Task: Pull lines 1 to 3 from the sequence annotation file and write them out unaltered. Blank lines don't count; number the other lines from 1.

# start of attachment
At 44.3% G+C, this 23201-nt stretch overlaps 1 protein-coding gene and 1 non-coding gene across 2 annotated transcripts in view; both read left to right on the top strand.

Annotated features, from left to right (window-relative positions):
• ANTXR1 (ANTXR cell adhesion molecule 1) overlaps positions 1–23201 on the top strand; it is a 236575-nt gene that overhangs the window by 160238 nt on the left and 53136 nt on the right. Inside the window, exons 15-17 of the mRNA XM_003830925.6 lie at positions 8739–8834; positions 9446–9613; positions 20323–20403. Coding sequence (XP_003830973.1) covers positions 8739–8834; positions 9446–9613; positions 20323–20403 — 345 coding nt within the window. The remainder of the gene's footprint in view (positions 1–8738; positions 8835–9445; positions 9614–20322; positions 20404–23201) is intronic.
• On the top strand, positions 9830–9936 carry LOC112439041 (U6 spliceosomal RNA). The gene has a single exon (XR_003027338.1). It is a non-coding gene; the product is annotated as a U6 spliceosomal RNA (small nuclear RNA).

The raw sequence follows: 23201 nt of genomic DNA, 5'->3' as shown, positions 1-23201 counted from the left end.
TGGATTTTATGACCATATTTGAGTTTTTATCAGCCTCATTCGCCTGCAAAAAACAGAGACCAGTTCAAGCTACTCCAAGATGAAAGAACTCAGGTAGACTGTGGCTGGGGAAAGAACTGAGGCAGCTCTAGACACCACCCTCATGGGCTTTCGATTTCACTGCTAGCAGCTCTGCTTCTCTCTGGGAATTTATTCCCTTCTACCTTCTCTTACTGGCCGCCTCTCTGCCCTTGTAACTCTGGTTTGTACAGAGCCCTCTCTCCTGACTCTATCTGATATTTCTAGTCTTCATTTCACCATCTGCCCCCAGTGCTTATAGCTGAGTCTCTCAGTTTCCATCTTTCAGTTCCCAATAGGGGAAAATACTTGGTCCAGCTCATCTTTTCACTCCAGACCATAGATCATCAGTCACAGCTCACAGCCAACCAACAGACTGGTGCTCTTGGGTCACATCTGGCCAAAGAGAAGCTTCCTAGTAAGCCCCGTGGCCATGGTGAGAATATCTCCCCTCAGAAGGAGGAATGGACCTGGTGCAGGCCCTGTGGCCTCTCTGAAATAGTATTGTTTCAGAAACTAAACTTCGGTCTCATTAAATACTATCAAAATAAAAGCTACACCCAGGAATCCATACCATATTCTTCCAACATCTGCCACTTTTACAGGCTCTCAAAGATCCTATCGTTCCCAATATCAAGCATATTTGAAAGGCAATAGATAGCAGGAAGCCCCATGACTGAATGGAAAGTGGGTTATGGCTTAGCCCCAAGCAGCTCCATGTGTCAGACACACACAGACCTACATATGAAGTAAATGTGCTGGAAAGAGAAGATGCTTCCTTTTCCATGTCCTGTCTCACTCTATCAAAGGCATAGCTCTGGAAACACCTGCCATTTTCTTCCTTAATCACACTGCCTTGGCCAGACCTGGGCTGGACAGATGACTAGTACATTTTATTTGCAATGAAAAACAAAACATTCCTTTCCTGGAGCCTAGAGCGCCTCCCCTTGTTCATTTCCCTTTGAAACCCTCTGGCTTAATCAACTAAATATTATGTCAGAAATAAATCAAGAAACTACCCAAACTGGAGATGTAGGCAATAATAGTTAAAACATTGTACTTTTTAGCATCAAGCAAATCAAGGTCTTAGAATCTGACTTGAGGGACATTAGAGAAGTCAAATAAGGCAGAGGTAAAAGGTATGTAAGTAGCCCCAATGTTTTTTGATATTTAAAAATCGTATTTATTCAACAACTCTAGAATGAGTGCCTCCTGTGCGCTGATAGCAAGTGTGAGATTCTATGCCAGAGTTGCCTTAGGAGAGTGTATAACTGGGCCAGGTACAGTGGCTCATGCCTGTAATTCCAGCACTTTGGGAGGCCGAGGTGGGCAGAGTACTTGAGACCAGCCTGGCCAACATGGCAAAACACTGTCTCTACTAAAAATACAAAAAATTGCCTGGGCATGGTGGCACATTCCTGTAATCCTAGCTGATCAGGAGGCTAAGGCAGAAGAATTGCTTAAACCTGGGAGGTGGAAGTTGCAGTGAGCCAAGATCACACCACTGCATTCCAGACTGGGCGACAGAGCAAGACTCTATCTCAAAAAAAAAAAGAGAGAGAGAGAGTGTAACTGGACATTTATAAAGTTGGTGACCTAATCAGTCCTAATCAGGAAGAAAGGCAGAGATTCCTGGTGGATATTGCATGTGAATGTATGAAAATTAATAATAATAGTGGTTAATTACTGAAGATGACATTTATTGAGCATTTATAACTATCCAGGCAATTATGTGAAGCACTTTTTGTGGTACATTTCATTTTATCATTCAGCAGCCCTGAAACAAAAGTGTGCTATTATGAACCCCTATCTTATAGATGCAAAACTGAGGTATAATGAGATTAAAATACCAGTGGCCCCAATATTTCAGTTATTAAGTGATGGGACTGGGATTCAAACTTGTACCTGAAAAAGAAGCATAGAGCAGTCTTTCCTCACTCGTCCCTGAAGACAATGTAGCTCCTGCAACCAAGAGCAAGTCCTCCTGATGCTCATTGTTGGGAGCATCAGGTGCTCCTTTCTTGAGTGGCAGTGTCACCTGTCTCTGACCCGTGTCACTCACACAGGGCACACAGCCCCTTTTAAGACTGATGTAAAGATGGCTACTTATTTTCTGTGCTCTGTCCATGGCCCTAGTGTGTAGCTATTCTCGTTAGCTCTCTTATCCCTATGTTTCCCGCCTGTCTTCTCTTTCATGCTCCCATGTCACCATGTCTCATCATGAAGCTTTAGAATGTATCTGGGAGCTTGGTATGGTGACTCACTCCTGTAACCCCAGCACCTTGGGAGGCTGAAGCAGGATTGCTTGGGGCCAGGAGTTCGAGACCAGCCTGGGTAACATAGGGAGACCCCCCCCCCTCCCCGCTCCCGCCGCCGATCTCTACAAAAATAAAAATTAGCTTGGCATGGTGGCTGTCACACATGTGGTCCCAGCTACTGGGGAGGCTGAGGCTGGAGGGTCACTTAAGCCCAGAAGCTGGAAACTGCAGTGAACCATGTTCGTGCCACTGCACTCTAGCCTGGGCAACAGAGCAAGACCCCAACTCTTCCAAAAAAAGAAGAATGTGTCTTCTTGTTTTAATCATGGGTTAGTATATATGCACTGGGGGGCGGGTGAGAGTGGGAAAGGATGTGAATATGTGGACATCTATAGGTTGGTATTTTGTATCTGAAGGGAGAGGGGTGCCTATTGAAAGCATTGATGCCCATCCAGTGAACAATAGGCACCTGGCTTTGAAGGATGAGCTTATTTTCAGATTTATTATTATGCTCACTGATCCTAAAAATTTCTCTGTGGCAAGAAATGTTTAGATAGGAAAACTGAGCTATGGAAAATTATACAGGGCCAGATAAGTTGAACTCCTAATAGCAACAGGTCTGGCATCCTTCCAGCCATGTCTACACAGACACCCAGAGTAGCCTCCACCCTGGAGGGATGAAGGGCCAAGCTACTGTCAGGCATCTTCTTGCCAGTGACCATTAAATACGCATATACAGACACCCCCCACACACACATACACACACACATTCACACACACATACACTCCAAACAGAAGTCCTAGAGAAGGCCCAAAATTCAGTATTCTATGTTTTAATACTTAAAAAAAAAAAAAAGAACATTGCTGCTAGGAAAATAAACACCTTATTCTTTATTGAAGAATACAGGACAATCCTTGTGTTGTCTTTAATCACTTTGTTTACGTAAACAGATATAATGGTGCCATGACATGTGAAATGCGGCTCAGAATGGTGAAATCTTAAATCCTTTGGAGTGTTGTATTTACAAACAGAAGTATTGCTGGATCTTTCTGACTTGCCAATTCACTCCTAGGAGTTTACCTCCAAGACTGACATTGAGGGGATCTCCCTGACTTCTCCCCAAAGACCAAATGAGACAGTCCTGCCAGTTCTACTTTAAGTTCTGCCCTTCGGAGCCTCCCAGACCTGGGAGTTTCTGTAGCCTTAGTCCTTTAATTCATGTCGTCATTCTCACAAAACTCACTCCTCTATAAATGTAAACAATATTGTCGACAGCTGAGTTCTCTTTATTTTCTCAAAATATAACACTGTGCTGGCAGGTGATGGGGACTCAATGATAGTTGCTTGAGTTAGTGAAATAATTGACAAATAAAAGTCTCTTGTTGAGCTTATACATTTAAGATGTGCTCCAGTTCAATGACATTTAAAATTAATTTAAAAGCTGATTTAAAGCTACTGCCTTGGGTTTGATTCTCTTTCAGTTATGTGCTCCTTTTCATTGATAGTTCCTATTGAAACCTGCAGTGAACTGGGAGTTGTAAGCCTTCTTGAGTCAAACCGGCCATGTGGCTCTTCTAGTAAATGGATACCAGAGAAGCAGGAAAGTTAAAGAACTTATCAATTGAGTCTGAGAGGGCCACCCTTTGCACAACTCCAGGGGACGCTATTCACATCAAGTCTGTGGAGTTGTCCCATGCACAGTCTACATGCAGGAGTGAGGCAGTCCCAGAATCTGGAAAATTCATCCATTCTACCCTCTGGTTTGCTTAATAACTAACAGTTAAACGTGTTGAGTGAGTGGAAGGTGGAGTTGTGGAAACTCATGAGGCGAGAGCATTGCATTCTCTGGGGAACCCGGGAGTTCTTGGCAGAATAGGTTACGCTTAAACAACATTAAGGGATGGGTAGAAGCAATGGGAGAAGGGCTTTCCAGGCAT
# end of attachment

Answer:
At 44.3% G+C, this 23201-nt stretch overlaps 1 protein-coding gene and 1 non-coding gene across 2 annotated transcripts in view; both read left to right on the top strand.

Annotated features, from left to right (window-relative positions):
• ANTXR1 (ANTXR cell adhesion molecule 1) overlaps positions 1–23201 on the top strand; it is a 236575-nt gene that overhangs the window by 160238 nt on the left and 53136 nt on the right. Inside the window, exons 15-17 of the mRNA XM_003830925.6 lie at positions 8739–8834; positions 9446–9613; positions 20323–20403. Coding sequence (XP_003830973.1) covers positions 8739–8834; positions 9446–9613; positions 20323–20403 — 345 coding nt within the window. The remainder of the gene's footprint in view (positions 1–8738; positions 8835–9445; positions 9614–20322; positions 20404–23201) is intronic.